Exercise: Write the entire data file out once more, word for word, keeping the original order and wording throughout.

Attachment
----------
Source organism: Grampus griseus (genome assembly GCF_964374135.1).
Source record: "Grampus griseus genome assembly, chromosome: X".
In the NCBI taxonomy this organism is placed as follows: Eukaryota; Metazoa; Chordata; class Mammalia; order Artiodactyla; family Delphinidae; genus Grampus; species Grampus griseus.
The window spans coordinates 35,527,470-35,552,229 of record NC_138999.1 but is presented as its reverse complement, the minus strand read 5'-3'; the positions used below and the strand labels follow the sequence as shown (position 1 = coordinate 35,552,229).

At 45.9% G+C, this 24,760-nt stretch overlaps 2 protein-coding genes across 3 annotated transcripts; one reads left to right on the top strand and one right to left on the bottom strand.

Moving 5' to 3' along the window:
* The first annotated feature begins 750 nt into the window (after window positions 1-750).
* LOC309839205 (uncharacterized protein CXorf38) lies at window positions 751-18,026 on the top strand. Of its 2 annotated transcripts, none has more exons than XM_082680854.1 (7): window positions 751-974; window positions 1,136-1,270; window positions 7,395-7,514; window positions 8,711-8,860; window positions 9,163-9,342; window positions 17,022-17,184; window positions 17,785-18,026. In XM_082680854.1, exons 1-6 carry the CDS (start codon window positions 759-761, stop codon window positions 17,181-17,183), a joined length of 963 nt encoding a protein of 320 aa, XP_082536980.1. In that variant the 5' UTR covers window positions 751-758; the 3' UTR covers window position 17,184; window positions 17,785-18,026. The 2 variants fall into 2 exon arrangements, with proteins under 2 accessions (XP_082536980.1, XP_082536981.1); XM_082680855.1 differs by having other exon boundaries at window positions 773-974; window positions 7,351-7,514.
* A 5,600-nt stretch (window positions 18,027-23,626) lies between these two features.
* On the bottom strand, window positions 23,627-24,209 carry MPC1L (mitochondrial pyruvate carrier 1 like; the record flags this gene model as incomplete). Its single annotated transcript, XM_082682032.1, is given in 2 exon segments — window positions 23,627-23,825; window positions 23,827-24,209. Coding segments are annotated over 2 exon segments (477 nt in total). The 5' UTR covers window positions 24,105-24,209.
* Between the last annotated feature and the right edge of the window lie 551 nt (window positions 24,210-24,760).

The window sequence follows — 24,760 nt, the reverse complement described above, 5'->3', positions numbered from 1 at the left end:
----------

Source organism: Grampus griseus (genome assembly GCF_964374135.1).
Source record: "Grampus griseus genome assembly, chromosome: X".
In the NCBI taxonomy this organism is placed as follows: Eukaryota; Metazoa; Chordata; class Mammalia; order Artiodactyla; family Delphinidae; genus Grampus; species Grampus griseus.
The window spans coordinates 35,527,470-35,552,229 of record NC_138999.1 but is presented as its reverse complement, the minus strand read 5'-3'; the positions used below and the strand labels follow the sequence as shown (position 1 = coordinate 35,552,229).

At 45.9% G+C, this 24,760-nt stretch overlaps 2 protein-coding genes across 3 annotated transcripts; one reads left to right on the top strand and one right to left on the bottom strand.

Moving 5' to 3' along the window:
* The first annotated feature begins 750 nt into the window (after window positions 1-750).
* LOC309839205 (uncharacterized protein CXorf38) lies at window positions 751-18,026 on the top strand. Of its 2 annotated transcripts, none has more exons than XM_082680854.1 (7): window positions 751-974; window positions 1,136-1,270; window positions 7,395-7,514; window positions 8,711-8,860; window positions 9,163-9,342; window positions 17,022-17,184; window positions 17,785-18,026. In XM_082680854.1, exons 1-6 carry the CDS (start codon window positions 759-761, stop codon window positions 17,181-17,183), a joined length of 963 nt encoding a protein of 320 aa, XP_082536980.1. In that variant the 5' UTR covers window positions 751-758; the 3' UTR covers window position 17,184; window positions 17,785-18,026. The 2 variants fall into 2 exon arrangements, with proteins under 2 accessions (XP_082536980.1, XP_082536981.1); XM_082680855.1 differs by having other exon boundaries at window positions 773-974; window positions 7,351-7,514.
* A 5,600-nt stretch (window positions 18,027-23,626) lies between these two features.
* On the bottom strand, window positions 23,627-24,209 carry MPC1L (mitochondrial pyruvate carrier 1 like; the record flags this gene model as incomplete). Its single annotated transcript, XM_082682032.1, is given in 2 exon segments — window positions 23,627-23,825; window positions 23,827-24,209. Coding segments are annotated over 2 exon segments (477 nt in total). The 5' UTR covers window positions 24,105-24,209.
* Between the last annotated feature and the right edge of the window lie 551 nt (window positions 24,210-24,760).

The window sequence follows — 24,760 nt, the reverse complement described above, 5'->3', positions numbered from 1 at the left end: